A quantitative liver function test, including the ICG test, relies on the clearance principle, in which hepatic clearance is the product of liver blood flow and liver extraction capacity.2 Doppler ultraso-nography is routinely used to preoperatively assess the vasculature in living-donor liver transplant and has been proven to be a reliable technique for esti-mating liver blood flow.4,5 Computed tomo-graphy (CT) is a standard technique to pre-operatively evaluate liver volume in potential living donors.6 Functional liver volume reflects the liver extraction capacity in healthy individuals with normal hepatic function.2

We hypothesized that, among healthy living donors, the ICG test could reflect portal vein (PV) flow as a component of liver blood flow by Doppler ultrasonography and functional liver volume by CT volumetry that excludes nonmetabolic liver tissue such as fat fraction.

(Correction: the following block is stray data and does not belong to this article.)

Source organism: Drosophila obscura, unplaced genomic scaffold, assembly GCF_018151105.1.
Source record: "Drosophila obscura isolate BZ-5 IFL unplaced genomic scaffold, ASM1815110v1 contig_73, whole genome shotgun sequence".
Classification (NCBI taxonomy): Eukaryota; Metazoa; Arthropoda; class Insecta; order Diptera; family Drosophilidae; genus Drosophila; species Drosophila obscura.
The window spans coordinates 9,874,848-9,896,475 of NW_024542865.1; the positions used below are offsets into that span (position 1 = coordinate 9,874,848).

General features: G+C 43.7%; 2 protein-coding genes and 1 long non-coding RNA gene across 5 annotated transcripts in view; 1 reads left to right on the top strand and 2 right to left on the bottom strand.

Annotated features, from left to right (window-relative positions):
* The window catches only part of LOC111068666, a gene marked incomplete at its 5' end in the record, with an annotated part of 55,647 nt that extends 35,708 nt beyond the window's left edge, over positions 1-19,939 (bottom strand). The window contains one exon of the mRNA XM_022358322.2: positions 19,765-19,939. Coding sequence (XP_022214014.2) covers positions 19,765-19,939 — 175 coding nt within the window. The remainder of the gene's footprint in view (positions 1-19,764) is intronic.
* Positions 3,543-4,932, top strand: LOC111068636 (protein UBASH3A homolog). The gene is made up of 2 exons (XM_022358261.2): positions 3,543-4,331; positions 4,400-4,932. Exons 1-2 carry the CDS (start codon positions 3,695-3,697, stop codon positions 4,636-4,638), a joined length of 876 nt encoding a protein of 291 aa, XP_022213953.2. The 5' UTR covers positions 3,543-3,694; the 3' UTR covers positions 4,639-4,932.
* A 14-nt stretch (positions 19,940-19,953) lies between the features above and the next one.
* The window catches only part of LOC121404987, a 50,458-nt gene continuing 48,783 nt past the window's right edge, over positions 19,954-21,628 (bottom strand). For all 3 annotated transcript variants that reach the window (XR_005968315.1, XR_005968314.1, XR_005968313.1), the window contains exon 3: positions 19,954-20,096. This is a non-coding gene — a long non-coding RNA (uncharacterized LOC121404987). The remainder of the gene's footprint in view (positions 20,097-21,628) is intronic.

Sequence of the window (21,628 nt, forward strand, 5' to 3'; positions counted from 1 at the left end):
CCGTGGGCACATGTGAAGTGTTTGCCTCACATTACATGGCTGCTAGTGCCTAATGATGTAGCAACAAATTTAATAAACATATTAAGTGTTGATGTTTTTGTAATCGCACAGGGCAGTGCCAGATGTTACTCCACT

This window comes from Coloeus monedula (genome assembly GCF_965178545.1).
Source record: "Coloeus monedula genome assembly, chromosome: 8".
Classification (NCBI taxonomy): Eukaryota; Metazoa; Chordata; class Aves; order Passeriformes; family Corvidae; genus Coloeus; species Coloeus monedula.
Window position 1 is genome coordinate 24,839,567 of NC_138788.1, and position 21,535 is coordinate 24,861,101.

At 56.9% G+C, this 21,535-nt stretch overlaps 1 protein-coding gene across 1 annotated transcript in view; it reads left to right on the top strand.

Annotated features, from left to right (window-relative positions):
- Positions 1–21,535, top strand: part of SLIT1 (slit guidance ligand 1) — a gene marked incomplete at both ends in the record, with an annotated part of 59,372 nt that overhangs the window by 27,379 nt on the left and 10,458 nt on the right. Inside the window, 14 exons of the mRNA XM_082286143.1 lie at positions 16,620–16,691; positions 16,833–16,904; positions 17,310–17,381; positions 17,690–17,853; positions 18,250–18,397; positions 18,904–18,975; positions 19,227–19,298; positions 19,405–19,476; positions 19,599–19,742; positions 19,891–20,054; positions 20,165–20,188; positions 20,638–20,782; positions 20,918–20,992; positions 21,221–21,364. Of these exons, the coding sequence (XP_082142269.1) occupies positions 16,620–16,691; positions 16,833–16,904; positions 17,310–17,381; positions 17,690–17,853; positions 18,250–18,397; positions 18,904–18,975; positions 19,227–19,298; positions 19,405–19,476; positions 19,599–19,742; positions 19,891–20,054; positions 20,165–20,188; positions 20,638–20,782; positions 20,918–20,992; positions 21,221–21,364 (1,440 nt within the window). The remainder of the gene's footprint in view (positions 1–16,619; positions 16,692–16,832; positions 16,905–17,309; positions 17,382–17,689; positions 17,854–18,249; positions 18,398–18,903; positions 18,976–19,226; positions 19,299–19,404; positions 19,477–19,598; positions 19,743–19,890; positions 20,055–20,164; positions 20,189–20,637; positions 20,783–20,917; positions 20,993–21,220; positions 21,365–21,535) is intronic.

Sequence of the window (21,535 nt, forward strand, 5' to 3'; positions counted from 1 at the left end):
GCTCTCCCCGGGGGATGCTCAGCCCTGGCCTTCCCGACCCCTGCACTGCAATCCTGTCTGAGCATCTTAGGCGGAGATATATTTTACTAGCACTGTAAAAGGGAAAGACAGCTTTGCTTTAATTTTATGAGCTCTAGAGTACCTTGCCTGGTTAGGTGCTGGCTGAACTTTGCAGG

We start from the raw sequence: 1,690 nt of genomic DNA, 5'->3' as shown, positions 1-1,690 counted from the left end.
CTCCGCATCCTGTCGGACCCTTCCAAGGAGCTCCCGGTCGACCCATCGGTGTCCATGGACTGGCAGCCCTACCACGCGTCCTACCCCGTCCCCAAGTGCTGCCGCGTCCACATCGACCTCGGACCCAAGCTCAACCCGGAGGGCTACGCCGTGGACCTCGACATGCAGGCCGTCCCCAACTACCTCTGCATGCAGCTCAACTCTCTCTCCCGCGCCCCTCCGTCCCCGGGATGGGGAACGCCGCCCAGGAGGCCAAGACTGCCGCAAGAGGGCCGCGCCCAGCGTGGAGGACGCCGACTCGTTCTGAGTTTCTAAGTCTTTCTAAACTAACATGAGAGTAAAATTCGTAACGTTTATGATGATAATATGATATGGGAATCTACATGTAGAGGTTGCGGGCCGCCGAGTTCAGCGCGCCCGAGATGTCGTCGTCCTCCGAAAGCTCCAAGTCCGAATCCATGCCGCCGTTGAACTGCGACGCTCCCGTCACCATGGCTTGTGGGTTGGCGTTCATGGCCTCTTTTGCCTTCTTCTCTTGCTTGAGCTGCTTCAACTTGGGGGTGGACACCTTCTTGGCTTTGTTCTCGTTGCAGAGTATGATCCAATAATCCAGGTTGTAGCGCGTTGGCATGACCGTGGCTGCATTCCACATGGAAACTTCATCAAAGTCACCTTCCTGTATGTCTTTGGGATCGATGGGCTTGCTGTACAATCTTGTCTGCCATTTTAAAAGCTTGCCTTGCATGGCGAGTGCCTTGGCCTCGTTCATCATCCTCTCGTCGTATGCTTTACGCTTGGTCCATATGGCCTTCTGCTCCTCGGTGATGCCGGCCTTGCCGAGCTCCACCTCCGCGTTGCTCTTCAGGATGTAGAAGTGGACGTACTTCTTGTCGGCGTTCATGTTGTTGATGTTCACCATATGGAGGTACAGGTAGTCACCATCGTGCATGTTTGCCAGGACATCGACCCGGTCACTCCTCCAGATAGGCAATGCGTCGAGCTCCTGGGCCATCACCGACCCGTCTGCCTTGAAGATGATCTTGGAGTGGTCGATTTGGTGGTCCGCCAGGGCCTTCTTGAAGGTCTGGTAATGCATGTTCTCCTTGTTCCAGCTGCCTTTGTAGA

The aim of our study was to investigate the correlation between ICG test results and imaging parameters, such as PV flow by Doppler ultraso-nography and functional liver volume by CT volumetry, excluding nonmetabolic liver tissue (eg, fat fraction), in healthy donor candidates.

Materials and Methods

Study population
Our institutional review board approved this retrospective study and waived the requirement for informed consent. We consecutively included a total of 219 healthy donor candidates who were evaluated by Doppler ultrasonography, CT scan, percutaneous liver biopsy, and the ICG test between January 2011 and July 2011 to determine their suitability to serve as living liver donors. There were 136 men (mean age [± standard deviation] of 28.6 ± 8.9 y; range, 16-59 y) and 83 women (mean age of 33.3 ± 10.5 y; range, 16-58 y), with an overall mean age of 30.4 ± 9.8 years (range, 16-59 y). The demographic data of the living donor candidates are summarized in Table 1.